On successful completion of this unit, the student will be able to:
Demonstrate sound foundational understanding of key theological concepts
Describe and locate key events in the historical development of Christian theology
Identify the various sources and methods of theology and describe their key interrelationships and some implications (especially of Scripture) for other fields of study
Critically examine and discuss the biblical teaching on the nature and attributes of God with reference to their implications for other areas of human endeavour
explore how the doctrine of the Trinity has implications for Christian worship, life, work and witness
Present written and verbal theological argument and analysis with clarity and precision.
The unit commences with an overview of the history and development of Christian theology.
The sources and methods of theology are examined and the following topics will be addressed: the nature of theology, the nature of faith, the nature and interrelationships of the sources of theology - revelation, natural theology, Scripture, reason, tradition, religious experience. The nature of the authority of these sources, especially Scripture, for other human endeavours will be discussed.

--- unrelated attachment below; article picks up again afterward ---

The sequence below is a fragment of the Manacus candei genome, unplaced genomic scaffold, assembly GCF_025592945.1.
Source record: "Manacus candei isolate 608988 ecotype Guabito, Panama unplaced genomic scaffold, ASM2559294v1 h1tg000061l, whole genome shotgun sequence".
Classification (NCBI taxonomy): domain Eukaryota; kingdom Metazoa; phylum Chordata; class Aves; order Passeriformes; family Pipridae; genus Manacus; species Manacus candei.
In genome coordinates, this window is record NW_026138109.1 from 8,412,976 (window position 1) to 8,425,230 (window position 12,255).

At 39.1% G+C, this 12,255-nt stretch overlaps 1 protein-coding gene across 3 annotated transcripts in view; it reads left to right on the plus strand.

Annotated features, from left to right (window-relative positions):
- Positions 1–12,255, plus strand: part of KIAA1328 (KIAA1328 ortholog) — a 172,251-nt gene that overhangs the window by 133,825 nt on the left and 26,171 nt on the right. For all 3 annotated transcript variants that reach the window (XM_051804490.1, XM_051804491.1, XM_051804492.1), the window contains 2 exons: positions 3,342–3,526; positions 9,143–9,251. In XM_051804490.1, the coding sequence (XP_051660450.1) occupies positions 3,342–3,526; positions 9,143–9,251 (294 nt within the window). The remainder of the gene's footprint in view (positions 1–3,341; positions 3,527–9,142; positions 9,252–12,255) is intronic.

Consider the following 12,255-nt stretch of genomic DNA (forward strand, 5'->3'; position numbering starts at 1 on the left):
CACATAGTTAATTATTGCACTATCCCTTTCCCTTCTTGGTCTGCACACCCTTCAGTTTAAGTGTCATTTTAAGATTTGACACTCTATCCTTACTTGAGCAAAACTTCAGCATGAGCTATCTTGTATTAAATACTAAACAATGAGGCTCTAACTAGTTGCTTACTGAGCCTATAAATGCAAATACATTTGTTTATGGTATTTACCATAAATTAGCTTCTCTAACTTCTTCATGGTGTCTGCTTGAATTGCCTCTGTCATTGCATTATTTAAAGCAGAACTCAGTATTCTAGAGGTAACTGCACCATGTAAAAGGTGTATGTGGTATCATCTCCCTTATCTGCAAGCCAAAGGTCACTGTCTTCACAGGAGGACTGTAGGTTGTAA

The examination of the doctrine of God will include exploration of: the idea of a personal God, God and gender, God and suffering, the omnipotence of God, God in contemporary theological thought, God as Creator.
A brief overview of the person and work of Christ and person and work of the Holy Spirit will lead into a fuller discussion of the doctrine of the Trinity. This will include examination of the biblical foundations, historical development, heresies and controversies. Contemporary formulations of the doctrine will be described and students will be asked to consider this doctrine and others related to it in regard to Christian worship, living and witness, and with particular reference to their own vocation.
Teaching strategies will typically include lectures, tutorials, and presentation of instructional material in the form of printed documentation, OHP and on-line interaction. Students also learn by class discussion, personal study, preparation of assignments and assessment comments on their work.
This unit may be available in different modes of delivery i.e. online and face-to-face as listed above. The unit content will not differ between these modes of delivery. There will possibly be a difference in the schedule and/or the prescribed assessment tasks, however both will cover and assess the same content.